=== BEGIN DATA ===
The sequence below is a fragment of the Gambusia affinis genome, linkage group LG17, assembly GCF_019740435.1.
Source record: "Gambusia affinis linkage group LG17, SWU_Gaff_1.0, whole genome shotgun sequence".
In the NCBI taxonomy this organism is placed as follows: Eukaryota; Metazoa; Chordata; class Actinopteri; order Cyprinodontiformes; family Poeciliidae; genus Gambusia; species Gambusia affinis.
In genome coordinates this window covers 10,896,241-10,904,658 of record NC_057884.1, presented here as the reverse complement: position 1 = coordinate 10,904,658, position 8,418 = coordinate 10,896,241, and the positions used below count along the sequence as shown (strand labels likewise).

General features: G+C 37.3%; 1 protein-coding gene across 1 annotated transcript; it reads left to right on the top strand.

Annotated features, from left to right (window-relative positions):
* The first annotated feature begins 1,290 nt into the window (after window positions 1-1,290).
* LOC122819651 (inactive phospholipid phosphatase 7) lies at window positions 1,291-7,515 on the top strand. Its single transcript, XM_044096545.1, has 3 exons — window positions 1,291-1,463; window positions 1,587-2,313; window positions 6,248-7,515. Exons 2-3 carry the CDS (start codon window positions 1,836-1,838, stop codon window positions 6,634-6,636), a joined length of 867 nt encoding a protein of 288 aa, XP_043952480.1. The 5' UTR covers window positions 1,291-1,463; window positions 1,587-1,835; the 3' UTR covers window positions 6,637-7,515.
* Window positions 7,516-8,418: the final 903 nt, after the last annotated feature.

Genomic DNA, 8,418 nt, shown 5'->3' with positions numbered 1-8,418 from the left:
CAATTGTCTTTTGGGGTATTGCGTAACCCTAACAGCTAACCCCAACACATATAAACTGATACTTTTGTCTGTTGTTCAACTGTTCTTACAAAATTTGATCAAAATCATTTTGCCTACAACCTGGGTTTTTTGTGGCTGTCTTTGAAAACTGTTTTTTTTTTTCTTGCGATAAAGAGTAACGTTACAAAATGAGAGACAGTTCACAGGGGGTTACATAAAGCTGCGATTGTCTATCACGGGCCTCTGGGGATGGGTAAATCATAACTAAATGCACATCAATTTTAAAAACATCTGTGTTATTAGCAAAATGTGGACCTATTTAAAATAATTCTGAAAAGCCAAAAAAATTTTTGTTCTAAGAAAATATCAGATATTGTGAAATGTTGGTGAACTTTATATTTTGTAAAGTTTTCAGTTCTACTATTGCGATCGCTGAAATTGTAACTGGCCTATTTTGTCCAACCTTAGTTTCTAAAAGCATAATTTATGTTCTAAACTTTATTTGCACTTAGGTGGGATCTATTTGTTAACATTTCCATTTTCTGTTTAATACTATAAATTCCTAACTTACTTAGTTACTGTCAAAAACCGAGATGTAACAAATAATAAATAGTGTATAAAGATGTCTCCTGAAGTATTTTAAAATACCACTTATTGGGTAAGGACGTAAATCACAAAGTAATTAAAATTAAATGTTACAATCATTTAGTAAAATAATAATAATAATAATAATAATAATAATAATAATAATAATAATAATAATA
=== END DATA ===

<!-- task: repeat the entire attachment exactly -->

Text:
The sequence below is a fragment of the Gambusia affinis genome, linkage group LG17, assembly GCF_019740435.1.
Source record: "Gambusia affinis linkage group LG17, SWU_Gaff_1.0, whole genome shotgun sequence".
In the NCBI taxonomy this organism is placed as follows: Eukaryota; Metazoa; Chordata; class Actinopteri; order Cyprinodontiformes; family Poeciliidae; genus Gambusia; species Gambusia affinis.
In genome coordinates this window covers 10,896,241-10,904,658 of record NC_057884.1, presented here as the reverse complement: position 1 = coordinate 10,904,658, position 8,418 = coordinate 10,896,241, and the positions used below count along the sequence as shown (strand labels likewise).

General features: G+C 37.3%; 1 protein-coding gene across 1 annotated transcript; it reads left to right on the top strand.

Annotated features, from left to right (window-relative positions):
* The first annotated feature begins 1,290 nt into the window (after window positions 1-1,290).
* LOC122819651 (inactive phospholipid phosphatase 7) lies at window positions 1,291-7,515 on the top strand. Its single transcript, XM_044096545.1, has 3 exons — window positions 1,291-1,463; window positions 1,587-2,313; window positions 6,248-7,515. Exons 2-3 carry the CDS (start codon window positions 1,836-1,838, stop codon window positions 6,634-6,636), a joined length of 867 nt encoding a protein of 288 aa, XP_043952480.1. The 5' UTR covers window positions 1,291-1,463; window positions 1,587-1,835; the 3' UTR covers window positions 6,637-7,515.
* Window positions 7,516-8,418: the final 903 nt, after the last annotated feature.

Genomic DNA, 8,418 nt, shown 5'->3' with positions numbered 1-8,418 from the left:
CAATTGTCTTTTGGGGTATTGCGTAACCCTAACAGCTAACCCCAACACATATAAACTGATACTTTTGTCTGTTGTTCAACTGTTCTTACAAAATTTGATCAAAATCATTTTGCCTACAACCTGGGTTTTTTGTGGCTGTCTTTGAAAACTGTTTTTTTTTTTCTTGCGATAAAGAGTAACGTTACAAAATGAGAGACAGTTCACAGGGGGTTACATAAAGCTGCGATTGTCTATCACGGGCCTCTGGGGATGGGTAAATCATAACTAAATGCACATCAATTTTAAAAACATCTGTGTTATTAGCAAAATGTGGACCTATTTAAAATAATTCTGAAAAGCCAAAAAAATTTTTGTTCTAAGAAAATATCAGATATTGTGAAATGTTGGTGAACTTTATATTTTGTAAAGTTTTCAGTTCTACTATTGCGATCGCTGAAATTGTAACTGGCCTATTTTGTCCAACCTTAGTTTCTAAAAGCATAATTTATGTTCTAAACTTTATTTGCACTTAGGTGGGATCTATTTGTTAACATTTCCATTTTCTGTTTAATACTATAAATTCCTAACTTACTTAGTTACTGTCAAAAACCGAGATGTAACAAATAATAAATAGTGTATAAAGATGTCTCCTGAAGTATTTTAAAATACCACTTATTGGGTAAGGACGTAAATCACAAAGTAATTAAAATTAAATGTTACAATCATTTAGTAAAATAATAATAATAATAATAATAATAATAATAATAATAATAATAATAATAATA